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    Kyrgyz president remembers 9/11 at Transit Center ceremony



    Story by Master Sgt. Cynthia Dorfner 

    376th Air Expeditionary Wing

    MANAS, Kyrgyzstan - Kyrgyz Republic President Roza Otunbayeva joined Larry Memmott, U.S. Embassy in Bishkek Charge d'Affaires, Col. James Jacobson, Transit Center at Manas director, and dignitaries from 14 other countries here in commemorating the 10th anniversary of the terrorist attacks of Sept. 11.

    "Today the Kyrgyz Republic, like the entire world, shares the sorrow with our friends, the American people, in connection with the loss of almost 3,000 people of different nationalities, different origins and religions," said Otunbayeva. "Citizens of 90 countries died with Americans [that day]. This tragedy consolidated the international community and brought [them] together even stronger in countering terrorism as a common enemy."

    Otunbayeva spoke to the crowd of hundreds about the importance of the partnership between Kyrgyzstan and the United States.

    "We consider the allocation of the [Transit Center] as an important contribution of the Kyrgyz Republic in common efforts of the global community in fighting against terrorism," the president said. "Because there is not a single country secured from new global threats and challenges, such as international terrorism and religious extremism."

    The Transit Center, formerly known as Ganci Air Base, opened in December 2001. In the past 10 years, the name has changed, but the around-the-clock missions of aerial refueling, airlift, onward movement of troops, and strengthening the partnership with the Kyrgyz Republic remain.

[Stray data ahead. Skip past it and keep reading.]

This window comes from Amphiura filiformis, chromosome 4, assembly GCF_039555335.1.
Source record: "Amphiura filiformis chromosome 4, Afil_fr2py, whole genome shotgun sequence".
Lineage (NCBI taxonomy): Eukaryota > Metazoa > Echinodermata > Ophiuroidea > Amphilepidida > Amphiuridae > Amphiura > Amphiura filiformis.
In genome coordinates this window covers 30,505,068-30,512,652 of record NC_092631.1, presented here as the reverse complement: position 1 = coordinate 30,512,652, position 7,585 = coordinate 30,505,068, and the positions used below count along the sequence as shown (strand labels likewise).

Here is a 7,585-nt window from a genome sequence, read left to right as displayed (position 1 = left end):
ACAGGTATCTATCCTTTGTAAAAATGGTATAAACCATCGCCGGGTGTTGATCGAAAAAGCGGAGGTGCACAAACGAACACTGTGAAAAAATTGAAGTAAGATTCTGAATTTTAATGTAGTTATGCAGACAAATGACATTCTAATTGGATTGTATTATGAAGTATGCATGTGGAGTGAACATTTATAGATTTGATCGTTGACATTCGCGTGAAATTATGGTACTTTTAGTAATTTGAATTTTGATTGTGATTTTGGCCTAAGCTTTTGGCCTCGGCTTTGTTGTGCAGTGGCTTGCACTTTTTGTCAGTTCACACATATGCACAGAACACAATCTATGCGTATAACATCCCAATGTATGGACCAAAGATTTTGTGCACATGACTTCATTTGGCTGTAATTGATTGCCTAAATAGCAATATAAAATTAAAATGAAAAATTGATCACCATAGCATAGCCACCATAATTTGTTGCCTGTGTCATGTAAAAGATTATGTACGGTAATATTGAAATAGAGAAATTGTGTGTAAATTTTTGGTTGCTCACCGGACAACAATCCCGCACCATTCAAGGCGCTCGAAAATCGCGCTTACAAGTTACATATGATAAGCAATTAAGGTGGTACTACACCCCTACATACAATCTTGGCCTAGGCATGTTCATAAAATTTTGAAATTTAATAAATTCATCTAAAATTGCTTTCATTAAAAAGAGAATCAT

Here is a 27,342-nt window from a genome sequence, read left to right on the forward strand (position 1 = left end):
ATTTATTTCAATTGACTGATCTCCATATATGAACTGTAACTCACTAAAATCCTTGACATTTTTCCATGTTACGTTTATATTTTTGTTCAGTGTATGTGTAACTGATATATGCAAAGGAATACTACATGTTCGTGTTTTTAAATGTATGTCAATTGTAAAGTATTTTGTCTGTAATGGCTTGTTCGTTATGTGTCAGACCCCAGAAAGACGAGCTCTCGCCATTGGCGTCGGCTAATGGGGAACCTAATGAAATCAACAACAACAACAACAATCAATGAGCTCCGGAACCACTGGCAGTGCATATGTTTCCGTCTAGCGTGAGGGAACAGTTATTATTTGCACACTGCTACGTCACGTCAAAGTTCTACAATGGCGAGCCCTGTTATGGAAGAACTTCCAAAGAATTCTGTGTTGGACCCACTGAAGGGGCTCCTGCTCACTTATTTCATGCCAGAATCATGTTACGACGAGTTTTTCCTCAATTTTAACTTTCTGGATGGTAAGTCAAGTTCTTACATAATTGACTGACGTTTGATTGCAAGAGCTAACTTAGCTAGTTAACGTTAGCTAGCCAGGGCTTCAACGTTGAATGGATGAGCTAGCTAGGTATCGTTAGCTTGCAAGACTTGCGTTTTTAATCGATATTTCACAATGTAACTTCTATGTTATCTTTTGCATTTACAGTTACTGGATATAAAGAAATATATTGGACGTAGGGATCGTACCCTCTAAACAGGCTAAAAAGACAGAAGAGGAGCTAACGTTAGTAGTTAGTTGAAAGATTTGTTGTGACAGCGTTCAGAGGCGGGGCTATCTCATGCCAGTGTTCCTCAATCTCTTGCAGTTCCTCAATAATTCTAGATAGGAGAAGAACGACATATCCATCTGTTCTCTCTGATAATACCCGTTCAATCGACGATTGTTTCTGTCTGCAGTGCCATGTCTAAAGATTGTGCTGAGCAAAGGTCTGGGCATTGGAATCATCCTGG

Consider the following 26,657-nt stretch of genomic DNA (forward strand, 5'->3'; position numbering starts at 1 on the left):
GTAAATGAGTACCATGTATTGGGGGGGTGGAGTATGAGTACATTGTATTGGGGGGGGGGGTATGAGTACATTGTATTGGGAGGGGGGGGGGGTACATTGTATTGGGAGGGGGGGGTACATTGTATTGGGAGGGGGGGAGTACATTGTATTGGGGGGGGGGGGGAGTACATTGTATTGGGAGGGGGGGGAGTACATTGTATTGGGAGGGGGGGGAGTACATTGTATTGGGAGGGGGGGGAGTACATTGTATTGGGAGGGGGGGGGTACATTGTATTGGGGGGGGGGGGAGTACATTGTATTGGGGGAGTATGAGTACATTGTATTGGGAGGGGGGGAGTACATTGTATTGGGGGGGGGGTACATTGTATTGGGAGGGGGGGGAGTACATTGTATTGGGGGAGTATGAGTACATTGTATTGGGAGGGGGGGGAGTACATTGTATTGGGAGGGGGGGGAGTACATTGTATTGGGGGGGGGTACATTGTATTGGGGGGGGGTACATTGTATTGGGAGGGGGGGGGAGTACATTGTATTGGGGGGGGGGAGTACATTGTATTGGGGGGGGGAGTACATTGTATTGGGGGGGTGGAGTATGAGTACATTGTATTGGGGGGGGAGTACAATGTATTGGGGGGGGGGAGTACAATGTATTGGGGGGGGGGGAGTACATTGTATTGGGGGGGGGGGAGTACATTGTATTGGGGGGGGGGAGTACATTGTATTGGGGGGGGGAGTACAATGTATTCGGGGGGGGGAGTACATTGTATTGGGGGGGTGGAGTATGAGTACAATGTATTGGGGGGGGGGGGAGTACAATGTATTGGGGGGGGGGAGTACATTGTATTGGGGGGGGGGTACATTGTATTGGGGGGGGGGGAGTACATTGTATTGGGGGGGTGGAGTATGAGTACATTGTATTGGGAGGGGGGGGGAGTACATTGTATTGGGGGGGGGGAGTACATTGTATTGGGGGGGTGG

"There is no doubt that the 10-year existence of the Transit Center considerably contributed in strengthening the security in Afghanistan and region as a whole," Otunbayeva said. "I can state with confidence that Kyrgyzstan of 2011 is much stronger than Kyrgyzstan of 2001, both in terms of state and in terms of people. Despite the fact there are still many challenges and threats in the future we have to overcome, we know that we are not alone and we are full of optimism."

    The 60-minute ceremony started with the conclusion of a 24-hour, 153-mile remembrance run and included the Fireman's Prayer, and a Battlefield Cross Memorial - a tribute to fallen or missing soldiers, and a 21-gun salute followed by the playing of taps.

    Memmott acknowledged those in uniform for their continued sacrifice and urged those gathered to continue to strengthen against a common enemy.

    "It is fitting to mark the occasion here at the Transit Center at Manas International Airport, where we see that brave men and women from all walks of life and many countries continue to combat terrorism every day, often risking their own lives to protect us from these criminals," said Memmott. "I thank you for your bravery and your service."

    Memmott then said while the events from a decade ago have changed the world, they have not had the effect the terrorists sought.

    "While honoring the victims of 9/11, we also see how 9/11 shows that terrorism as a strategy is a failure," he said. "The terrorists did not achieve their objectives because, while terrorism continues, far from breaking the will of the global community, it strengthens our resolve and determination. We must use today as an opportunity to celebrate our capacity, and that of our friends and allies around the world, to come together to fight terrorism, to refuse to live in fear and to continue to strive to move our countries forward."